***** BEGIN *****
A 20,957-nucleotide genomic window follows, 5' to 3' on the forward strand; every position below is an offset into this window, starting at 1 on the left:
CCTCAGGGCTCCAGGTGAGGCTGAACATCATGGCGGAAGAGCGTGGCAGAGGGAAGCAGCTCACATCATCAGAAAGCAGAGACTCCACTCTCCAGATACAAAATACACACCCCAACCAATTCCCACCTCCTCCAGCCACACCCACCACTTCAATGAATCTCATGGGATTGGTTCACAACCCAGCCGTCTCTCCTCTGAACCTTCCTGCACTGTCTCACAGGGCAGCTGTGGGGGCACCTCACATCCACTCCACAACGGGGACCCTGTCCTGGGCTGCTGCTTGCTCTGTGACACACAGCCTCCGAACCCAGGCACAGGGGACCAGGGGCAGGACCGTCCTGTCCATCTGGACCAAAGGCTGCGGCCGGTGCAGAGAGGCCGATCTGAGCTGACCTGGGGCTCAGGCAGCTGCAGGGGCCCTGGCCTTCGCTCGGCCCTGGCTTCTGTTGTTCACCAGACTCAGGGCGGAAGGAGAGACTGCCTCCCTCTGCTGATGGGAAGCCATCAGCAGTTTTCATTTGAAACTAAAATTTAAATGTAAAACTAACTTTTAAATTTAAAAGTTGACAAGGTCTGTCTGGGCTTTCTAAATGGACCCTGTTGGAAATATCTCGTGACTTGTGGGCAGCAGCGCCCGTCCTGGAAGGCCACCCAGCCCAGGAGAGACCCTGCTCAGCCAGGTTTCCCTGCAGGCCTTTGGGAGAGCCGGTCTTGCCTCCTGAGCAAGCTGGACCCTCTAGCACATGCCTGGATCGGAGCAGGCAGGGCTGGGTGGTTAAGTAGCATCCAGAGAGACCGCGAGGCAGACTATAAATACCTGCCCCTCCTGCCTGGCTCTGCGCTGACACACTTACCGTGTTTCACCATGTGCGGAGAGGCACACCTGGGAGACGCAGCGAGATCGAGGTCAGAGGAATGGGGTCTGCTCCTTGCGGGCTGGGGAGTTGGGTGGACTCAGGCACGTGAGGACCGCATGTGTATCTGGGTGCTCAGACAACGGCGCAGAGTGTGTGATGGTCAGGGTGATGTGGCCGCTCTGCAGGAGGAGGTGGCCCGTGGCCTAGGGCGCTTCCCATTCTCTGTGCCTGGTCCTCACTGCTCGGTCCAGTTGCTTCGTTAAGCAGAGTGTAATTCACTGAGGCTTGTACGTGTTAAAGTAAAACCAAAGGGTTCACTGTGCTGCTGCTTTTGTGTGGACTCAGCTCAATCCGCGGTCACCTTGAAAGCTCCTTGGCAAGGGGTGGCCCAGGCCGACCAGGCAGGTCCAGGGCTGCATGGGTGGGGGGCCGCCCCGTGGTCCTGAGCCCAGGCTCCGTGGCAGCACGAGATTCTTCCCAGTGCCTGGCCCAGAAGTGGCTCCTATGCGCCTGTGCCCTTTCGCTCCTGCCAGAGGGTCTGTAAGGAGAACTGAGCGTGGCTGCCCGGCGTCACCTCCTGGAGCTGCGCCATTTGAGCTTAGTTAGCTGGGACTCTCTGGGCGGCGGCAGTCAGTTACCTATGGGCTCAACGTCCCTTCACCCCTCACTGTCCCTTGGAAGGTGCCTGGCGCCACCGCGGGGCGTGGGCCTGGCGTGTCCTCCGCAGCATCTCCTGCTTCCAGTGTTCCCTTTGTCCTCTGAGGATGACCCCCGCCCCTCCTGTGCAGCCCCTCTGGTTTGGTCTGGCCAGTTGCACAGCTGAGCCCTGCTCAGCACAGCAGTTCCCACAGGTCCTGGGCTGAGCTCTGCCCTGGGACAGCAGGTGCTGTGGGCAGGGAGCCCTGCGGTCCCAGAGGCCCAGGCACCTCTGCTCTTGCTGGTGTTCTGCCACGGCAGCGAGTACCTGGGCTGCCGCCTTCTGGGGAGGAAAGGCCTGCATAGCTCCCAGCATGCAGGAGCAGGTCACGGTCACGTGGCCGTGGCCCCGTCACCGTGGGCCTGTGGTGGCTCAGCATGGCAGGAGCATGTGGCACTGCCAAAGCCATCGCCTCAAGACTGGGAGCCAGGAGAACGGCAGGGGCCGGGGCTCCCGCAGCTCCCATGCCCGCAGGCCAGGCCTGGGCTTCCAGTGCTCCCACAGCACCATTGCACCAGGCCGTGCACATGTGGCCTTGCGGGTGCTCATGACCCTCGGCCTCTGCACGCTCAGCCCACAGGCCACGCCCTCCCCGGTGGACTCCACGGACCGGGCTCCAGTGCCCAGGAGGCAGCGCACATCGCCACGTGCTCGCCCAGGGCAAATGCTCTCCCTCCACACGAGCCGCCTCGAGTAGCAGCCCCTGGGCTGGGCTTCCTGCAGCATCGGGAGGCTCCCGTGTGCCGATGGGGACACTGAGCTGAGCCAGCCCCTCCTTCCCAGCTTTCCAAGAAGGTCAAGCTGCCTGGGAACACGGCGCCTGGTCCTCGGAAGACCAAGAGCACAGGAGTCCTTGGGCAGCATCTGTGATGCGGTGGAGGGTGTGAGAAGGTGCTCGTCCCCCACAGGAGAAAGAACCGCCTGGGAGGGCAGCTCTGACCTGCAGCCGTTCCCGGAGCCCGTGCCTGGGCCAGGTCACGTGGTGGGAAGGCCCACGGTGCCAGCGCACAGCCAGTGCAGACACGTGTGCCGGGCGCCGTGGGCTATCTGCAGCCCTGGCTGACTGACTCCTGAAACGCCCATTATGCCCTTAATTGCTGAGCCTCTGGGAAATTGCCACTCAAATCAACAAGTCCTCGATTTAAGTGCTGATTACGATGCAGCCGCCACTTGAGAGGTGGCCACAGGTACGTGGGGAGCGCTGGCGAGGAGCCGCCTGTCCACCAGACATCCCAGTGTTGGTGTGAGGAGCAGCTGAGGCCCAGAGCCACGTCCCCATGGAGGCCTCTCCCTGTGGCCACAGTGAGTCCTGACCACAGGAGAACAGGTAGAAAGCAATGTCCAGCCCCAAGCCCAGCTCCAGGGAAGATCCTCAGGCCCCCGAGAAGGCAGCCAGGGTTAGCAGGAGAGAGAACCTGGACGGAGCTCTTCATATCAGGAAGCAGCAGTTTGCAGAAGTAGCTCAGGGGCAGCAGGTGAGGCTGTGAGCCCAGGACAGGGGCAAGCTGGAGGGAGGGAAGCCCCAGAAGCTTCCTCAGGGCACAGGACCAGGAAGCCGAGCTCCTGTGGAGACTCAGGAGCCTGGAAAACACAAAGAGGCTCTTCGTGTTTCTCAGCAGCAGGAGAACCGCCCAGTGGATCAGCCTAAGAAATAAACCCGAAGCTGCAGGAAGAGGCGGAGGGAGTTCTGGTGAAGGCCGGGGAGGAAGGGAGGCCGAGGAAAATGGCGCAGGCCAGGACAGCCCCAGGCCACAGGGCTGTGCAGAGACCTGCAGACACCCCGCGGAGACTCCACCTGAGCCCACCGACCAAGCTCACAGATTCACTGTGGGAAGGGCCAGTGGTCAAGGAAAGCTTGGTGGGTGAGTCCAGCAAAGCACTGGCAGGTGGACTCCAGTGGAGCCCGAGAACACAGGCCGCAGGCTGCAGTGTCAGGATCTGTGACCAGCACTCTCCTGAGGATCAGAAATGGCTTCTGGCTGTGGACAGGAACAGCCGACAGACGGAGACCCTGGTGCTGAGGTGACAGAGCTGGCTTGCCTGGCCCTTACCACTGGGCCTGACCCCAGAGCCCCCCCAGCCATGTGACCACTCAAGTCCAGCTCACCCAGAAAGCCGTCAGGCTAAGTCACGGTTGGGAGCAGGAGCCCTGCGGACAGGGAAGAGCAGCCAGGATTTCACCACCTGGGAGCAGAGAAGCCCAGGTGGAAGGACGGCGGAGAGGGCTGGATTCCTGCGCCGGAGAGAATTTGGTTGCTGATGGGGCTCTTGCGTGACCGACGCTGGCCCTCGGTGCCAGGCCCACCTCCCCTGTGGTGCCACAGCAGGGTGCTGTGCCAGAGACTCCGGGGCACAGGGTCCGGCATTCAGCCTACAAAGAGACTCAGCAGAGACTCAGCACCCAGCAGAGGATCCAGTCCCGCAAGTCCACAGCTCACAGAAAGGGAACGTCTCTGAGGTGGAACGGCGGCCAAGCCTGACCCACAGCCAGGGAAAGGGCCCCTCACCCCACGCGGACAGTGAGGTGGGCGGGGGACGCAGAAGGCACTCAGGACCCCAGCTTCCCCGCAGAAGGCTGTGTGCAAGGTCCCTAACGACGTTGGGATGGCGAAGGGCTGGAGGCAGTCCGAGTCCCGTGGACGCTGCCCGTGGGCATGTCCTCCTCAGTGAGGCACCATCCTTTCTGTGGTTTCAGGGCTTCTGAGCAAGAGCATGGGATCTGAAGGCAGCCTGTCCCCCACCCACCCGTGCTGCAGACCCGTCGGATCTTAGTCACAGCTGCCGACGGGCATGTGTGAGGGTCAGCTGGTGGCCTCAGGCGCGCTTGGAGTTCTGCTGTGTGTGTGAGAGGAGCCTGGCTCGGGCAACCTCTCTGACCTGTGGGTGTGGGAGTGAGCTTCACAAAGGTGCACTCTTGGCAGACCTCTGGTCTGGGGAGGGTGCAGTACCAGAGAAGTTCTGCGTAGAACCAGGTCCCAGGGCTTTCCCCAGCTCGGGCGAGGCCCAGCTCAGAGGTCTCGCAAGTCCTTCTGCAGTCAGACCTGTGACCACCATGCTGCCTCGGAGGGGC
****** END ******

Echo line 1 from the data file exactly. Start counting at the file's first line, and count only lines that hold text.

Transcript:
A 20,957-nucleotide genomic window follows, 5' to 3' on the forward strand; every position below is an offset into this window, starting at 1 on the left: